I wish to thank God for the opportunity of being a missionary in Costa Rica. It was a great experience. I have a strong wish to continue the work I started there, so maybe I'll go back!

By: Marlene Vieira

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Far Better to Give Than to Receive
I recently returned from a year-long mission trip to Libertador San Martin, Argentina, where I taught nursing, English and music at the Universidad Adventista del Plata. This was my second mission trip; the first was a short weekend trip to Mexico in 1999.
At a young age, I promised God I’d work for Him, and I dreamed of doing mission work overseas. I felt that mission work was something you did somewhere else—in a different place than where you lived. When I first thought of going back to Argentina, where I was born and where my family still lives, I wondered if it was too easy or "comfortable." I wanted to go somewhere more exotic...but God wanted me in Argentina.
My job was teaching—a variety of subjects, in a variety of places. When I first arrived, my teaching schedule was light, so I was sent out into the community to teach first aid and CPR to different groups, such as fire fighters, police officers, teachers, Pathfinders and high school students. I also went to an Adventist hospital, where I was able to teach nurses about neonatal (newborn) assessment, which is my specialty. But my favorite job was acting as nurse and chaperone on high school and college camping trips! At the University, I divided my teaching time between the nursing program and the English department, and occasionally taught piano and music theory.
Besides my teaching responsibilities, I was given the opportunity to minister to non-Adventist students, through a special Sabbath School program. I helped coordinate events, such as a camping trip and a singing group to the local hospital and got the young people involved. We would fellowship and sing together on Sabbath afternoons. There were about 30 students who attended the Sabbath School, and we became a very close-knit group. As a result of this ministry, two people were baptized.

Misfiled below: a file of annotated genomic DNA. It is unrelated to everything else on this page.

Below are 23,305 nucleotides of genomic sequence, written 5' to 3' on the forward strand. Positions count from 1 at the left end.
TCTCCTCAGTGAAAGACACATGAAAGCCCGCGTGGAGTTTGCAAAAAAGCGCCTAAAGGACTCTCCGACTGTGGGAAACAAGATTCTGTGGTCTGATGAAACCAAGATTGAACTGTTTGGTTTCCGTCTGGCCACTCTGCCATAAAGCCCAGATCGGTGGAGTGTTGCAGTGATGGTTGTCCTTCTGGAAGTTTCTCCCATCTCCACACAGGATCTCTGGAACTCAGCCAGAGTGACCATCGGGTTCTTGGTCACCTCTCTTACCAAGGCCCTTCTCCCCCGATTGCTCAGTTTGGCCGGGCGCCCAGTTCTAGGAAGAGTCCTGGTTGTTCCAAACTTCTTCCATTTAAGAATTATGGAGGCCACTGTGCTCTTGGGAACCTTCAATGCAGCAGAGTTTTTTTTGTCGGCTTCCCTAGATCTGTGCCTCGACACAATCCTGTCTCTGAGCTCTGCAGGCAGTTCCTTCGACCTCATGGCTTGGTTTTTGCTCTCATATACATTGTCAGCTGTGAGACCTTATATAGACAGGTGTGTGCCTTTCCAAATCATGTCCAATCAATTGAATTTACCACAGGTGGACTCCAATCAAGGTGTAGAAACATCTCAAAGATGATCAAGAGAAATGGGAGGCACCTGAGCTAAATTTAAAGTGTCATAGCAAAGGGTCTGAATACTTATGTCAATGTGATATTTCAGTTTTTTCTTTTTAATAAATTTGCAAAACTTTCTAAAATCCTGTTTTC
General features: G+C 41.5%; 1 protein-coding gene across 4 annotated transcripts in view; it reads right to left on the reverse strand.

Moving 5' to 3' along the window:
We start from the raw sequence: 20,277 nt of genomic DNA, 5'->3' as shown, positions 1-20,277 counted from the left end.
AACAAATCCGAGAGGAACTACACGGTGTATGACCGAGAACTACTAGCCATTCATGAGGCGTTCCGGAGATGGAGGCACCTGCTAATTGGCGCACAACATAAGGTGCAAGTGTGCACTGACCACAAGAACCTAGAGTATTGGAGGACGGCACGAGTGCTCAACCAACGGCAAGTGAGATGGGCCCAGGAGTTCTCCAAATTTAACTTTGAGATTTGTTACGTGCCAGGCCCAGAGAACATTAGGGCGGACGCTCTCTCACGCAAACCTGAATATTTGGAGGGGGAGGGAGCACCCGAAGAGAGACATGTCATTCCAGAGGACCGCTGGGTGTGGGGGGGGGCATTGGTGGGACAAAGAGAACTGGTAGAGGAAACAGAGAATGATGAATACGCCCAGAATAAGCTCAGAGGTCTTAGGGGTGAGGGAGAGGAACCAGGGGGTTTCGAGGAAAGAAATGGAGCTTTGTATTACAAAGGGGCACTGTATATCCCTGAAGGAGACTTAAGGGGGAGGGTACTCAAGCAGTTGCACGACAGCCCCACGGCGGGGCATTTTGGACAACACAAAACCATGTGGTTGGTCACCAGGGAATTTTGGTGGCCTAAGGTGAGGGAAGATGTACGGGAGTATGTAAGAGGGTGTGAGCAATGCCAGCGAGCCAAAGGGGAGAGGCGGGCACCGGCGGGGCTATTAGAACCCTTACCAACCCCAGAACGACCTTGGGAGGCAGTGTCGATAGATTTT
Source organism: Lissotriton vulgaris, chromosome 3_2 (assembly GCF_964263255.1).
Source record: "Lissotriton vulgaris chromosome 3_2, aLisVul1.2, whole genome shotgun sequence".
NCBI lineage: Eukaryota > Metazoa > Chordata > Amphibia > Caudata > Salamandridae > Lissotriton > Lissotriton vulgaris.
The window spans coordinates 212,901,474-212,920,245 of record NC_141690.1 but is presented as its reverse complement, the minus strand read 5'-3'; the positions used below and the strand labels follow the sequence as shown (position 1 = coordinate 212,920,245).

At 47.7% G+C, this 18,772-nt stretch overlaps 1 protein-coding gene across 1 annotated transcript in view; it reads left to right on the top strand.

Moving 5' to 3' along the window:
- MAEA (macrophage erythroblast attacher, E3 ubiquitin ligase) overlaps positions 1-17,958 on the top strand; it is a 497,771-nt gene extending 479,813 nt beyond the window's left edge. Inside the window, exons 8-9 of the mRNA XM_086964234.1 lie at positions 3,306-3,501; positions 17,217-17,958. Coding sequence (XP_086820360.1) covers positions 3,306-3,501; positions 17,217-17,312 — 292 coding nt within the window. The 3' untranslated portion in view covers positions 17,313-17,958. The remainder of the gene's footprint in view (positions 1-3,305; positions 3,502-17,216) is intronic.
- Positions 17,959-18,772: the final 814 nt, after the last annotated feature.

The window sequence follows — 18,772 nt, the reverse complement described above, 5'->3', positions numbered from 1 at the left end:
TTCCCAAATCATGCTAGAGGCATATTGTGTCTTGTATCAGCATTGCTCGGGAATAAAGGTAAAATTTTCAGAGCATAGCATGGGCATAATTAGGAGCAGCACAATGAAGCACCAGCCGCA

I was also involved in presenting a monthly praise church for high school students, with 300 to 500 in attendance. It was so amazing to see the results of our ministry. Shortly after I arrived, the University started a small group ministry, and I was the leader for one of the groups. During the short time I was there, the ministry grew to include 60 groups!
While in Argentina, I experienced a change in attitude toward life. The experience helped me to refocus and simplify my life. I realized that I work not only for money, but more importantly, for a higher purpose—to preach the love of Christ through my actions. It was a win-win situation. Not only was I able to help others, I was also blessed through the giving of my time and energy.
A year ago, I was curious to see if I could really do ministry on a full-time basis. Now, I know that I can, and that I want to continue. The location doesn’t matter. It’s up to God to send me where He wishes, and if it’s not overseas, I will minister right here.
It is truly better to give than to receive. In giving, you rise above your own needs, and in return, you are blessed! In Argentina, I received much more than I gave...and was humbled.

By: Carina Rode

Carina continues to be involved in music ministry at Vallejo Drive Church. She is currently playing piano in the Children’s Sabbath School Division. She encourages everyone to find a way to share God’s love—whether it be close to home or overseas. "It will change your life...if you let it."